Think America is the only country with metal-hating religious whackos? Think again.
Adam “Nergal” Darski, lead singer of the Polish extreme metal band Behemoth (who played the White River Amphitheatre with the Mayhem Festival this past Summer), was charged by a Polish court on March 8 of defaming the Roman Catholic Chuch by ripping up a bible and calling the Christian sect “the most murderous cult on the planet” according to Polish news source gazetaprawna.pl.
The incident (see video below) happened during a concert in the Polish berg of Gdynia in September 2007. According to gazetaprawna.pl, Darski ripped the bible then threw the pieces into the crowd, who began to burn the fragments.
Darski, who plead not guilty to the charge, could face up to 2 years in a Polish prison for the offense. (I’m not sure if a Polish prison is as bad as a Turkish prison, but I’m pretty sure nobody wants to see the inside of one.)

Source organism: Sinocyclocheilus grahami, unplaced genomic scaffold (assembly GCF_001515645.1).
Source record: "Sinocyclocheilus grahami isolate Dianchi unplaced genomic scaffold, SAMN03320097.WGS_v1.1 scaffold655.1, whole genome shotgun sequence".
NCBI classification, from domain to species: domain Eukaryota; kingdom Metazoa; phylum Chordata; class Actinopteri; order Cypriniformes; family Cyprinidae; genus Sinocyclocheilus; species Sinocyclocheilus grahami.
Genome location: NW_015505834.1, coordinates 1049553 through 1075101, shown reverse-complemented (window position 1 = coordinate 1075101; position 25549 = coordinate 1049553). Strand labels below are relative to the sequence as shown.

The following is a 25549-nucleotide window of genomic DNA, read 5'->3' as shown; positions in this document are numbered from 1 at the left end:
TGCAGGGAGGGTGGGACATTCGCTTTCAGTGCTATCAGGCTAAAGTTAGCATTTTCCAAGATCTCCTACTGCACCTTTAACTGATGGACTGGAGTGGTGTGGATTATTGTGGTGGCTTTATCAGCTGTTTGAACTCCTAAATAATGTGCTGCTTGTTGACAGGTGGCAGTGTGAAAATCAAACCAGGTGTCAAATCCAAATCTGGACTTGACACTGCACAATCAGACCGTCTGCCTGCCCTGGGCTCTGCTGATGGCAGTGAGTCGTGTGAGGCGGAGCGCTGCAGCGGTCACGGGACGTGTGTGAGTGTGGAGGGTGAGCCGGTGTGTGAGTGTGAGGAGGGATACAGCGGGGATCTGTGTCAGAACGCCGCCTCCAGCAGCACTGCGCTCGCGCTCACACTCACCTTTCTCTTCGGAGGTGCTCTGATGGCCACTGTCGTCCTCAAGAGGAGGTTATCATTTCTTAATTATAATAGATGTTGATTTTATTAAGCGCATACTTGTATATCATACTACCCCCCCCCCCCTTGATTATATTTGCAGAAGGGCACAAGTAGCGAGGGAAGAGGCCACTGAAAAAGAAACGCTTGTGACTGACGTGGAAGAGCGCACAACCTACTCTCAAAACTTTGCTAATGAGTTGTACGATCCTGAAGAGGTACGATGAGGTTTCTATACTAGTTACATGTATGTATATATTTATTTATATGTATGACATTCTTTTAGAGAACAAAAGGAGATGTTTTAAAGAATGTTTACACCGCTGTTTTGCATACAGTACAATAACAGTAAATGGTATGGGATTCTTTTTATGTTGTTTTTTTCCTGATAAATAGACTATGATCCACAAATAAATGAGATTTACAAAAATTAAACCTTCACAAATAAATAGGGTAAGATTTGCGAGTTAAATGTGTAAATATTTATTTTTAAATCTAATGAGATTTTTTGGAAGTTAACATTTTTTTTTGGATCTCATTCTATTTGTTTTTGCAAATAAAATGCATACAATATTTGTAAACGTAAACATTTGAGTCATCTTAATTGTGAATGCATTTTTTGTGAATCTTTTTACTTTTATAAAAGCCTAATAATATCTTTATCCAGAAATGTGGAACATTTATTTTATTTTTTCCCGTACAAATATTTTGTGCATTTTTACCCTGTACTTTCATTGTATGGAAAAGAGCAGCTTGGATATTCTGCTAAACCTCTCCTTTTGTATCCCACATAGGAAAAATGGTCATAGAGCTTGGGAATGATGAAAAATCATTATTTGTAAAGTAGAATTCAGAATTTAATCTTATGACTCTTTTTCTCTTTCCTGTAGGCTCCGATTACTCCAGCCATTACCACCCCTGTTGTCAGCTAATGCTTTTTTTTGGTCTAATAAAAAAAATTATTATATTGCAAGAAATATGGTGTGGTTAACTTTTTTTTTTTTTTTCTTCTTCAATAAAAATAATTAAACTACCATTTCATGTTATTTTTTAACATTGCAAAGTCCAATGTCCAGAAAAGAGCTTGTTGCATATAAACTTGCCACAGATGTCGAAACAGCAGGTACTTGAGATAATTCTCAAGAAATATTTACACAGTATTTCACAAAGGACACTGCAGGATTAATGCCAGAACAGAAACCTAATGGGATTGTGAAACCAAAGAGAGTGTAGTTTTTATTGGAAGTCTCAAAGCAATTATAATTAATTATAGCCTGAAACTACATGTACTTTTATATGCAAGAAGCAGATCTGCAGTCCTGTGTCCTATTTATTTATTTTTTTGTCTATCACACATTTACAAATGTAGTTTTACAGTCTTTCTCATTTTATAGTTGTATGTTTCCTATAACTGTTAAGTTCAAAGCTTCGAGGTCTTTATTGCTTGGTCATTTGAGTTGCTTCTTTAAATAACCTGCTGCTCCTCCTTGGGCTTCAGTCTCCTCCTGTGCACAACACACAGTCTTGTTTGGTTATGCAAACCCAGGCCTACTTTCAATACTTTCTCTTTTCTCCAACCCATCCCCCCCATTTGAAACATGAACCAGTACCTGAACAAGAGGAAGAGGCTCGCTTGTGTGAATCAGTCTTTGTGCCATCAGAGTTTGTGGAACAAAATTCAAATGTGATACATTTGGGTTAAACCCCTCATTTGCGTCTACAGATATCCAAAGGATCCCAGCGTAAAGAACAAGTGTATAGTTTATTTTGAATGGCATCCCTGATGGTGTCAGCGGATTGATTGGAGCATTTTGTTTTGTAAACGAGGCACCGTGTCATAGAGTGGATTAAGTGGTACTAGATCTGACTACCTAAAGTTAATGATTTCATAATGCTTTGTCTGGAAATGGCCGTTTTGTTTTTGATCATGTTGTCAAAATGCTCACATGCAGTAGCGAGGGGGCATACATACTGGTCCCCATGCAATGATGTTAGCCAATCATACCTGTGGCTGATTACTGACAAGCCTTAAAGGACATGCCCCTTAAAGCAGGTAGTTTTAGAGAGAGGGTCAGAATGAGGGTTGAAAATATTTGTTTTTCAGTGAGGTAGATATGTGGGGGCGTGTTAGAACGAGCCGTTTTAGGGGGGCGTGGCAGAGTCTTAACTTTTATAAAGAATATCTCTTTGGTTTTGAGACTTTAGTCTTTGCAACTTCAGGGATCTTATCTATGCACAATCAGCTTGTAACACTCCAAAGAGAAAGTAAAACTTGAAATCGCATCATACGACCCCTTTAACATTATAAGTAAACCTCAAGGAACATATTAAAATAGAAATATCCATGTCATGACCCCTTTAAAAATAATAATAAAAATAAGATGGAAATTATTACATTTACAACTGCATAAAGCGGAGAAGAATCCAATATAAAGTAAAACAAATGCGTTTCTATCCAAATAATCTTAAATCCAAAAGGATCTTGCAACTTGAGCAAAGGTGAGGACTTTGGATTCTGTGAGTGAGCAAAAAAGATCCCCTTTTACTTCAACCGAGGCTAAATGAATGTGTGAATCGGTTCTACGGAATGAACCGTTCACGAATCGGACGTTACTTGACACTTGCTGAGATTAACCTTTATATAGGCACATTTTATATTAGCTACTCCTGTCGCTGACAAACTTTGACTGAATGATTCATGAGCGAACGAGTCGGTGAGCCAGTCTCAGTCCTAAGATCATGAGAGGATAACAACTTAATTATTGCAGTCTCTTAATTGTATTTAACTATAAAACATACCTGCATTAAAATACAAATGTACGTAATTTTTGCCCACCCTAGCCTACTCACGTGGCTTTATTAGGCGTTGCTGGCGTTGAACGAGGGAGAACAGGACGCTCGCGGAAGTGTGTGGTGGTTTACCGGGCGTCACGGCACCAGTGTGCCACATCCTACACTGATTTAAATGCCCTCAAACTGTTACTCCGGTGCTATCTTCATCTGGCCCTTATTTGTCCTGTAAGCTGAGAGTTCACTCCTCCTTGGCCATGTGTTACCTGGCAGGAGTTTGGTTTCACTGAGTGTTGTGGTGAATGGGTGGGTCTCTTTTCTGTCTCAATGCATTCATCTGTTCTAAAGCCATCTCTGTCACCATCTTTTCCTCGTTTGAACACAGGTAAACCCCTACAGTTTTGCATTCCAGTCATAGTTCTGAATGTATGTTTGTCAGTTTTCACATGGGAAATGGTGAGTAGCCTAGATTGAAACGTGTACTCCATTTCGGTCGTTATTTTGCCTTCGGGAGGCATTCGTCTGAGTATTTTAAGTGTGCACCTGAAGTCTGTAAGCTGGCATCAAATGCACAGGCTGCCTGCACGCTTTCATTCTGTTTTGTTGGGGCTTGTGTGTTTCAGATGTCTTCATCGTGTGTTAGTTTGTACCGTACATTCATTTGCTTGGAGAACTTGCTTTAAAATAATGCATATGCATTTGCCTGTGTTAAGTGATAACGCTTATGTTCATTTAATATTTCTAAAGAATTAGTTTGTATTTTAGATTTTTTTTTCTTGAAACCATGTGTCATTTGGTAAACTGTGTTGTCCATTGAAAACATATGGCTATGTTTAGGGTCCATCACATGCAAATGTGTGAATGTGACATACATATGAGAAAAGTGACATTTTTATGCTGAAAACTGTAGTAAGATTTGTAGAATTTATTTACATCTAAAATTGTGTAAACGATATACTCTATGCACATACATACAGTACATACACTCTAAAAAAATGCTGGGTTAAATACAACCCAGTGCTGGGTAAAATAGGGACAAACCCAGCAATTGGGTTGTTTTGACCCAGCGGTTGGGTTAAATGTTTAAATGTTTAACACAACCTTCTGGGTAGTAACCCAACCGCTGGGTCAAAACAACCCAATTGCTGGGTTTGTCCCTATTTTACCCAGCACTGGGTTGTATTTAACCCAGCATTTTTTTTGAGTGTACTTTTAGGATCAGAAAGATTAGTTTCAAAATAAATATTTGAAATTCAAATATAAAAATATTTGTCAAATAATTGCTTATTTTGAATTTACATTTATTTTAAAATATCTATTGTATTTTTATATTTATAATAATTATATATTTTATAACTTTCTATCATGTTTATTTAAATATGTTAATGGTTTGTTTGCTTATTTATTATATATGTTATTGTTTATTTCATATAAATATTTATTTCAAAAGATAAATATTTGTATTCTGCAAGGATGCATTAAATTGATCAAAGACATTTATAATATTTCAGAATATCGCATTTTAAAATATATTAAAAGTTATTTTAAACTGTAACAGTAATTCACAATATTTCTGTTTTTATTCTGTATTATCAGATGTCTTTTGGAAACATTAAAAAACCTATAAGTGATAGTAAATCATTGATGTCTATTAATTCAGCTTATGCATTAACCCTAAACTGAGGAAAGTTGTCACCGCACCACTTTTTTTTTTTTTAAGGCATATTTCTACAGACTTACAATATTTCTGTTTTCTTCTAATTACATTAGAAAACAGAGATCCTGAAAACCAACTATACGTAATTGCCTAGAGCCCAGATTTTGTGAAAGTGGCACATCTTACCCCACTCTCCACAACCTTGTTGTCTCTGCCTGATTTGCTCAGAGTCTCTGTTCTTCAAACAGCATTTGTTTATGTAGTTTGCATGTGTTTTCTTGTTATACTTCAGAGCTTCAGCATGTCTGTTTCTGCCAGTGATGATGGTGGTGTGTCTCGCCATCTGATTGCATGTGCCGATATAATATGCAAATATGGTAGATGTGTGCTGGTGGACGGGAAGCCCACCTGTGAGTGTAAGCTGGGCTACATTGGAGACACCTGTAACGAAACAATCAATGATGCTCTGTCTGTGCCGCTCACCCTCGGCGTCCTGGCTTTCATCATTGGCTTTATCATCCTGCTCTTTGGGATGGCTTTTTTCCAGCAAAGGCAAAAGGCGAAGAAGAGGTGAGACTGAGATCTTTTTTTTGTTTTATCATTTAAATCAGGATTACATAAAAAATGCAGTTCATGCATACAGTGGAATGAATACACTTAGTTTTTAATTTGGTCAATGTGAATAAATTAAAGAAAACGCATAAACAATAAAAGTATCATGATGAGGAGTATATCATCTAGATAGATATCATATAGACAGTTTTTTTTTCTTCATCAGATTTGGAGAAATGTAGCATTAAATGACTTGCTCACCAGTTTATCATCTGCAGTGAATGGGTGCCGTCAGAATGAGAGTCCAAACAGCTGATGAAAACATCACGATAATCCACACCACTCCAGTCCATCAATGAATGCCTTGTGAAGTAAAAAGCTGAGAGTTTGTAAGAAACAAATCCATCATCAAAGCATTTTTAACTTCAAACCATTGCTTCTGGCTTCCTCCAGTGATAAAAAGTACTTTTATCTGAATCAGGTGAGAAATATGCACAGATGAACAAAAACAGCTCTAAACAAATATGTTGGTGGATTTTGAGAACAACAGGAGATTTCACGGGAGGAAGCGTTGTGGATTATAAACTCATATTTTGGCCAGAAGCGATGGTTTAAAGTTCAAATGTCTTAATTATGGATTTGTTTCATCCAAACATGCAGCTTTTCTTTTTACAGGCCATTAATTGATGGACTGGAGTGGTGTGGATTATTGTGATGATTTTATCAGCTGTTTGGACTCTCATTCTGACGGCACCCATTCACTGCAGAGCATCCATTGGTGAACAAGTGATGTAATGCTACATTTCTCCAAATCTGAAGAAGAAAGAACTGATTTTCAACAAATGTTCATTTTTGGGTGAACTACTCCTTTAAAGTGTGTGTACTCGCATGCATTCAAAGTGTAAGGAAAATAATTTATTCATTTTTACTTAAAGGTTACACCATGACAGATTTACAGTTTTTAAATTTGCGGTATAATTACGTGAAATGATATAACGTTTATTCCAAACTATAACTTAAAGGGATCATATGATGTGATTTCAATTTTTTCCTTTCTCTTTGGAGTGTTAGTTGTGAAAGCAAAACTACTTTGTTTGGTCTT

Intially, Darski was sued by Ryszard Nowak of the All-Polish Committee for Defense Against Sects in 2008 for “promoting Satanism.” However, because Polish law states that at least two formal complaints must be lodged before a formal complaint is filed. Since then other complaints have been filed, according to gazetaprawna.pl. It is against the law in Poland to offend someone’s religious feelings.
During the initial trial, Darski told chartattack.com that “There are some organizations and institutions that think they have a right to judge what’s wrong and right. They tried to do something, they made attempts but they failed because they can’t really do much.
“They tried to bring me to court for tearing up the Bible on stage,” he continued. “They tried to stop the show, they sent out letters saying Behemoth is this and that, that we’re public enemy number one or that we’re dangerous. But it hardly has any effect, really. They actually do a lot of like, PR for us — it’s good promotion. But we really don’t need this kind of recognition. I don’t give a fuck. I want to be known for the music that I make.”